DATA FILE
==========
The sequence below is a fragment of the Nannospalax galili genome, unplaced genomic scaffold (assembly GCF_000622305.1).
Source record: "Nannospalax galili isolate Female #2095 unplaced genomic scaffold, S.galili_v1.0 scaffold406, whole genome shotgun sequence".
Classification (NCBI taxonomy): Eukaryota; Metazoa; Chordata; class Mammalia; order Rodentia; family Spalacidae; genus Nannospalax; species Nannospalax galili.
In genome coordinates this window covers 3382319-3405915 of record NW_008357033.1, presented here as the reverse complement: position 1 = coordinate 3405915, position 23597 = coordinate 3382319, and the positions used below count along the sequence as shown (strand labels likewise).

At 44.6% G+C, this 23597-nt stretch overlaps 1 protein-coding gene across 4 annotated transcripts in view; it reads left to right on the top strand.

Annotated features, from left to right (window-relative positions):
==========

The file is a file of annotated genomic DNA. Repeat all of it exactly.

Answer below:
The sequence below is a fragment of the Nannospalax galili genome, unplaced genomic scaffold (assembly GCF_000622305.1).
Source record: "Nannospalax galili isolate Female #2095 unplaced genomic scaffold, S.galili_v1.0 scaffold406, whole genome shotgun sequence".
Classification (NCBI taxonomy): Eukaryota; Metazoa; Chordata; class Mammalia; order Rodentia; family Spalacidae; genus Nannospalax; species Nannospalax galili.
In genome coordinates this window covers 3382319-3405915 of record NW_008357033.1, presented here as the reverse complement: position 1 = coordinate 3405915, position 23597 = coordinate 3382319, and the positions used below count along the sequence as shown (strand labels likewise).

At 44.6% G+C, this 23597-nt stretch overlaps 1 protein-coding gene across 4 annotated transcripts in view; it reads left to right on the top strand.

Annotated features, from left to right (window-relative positions):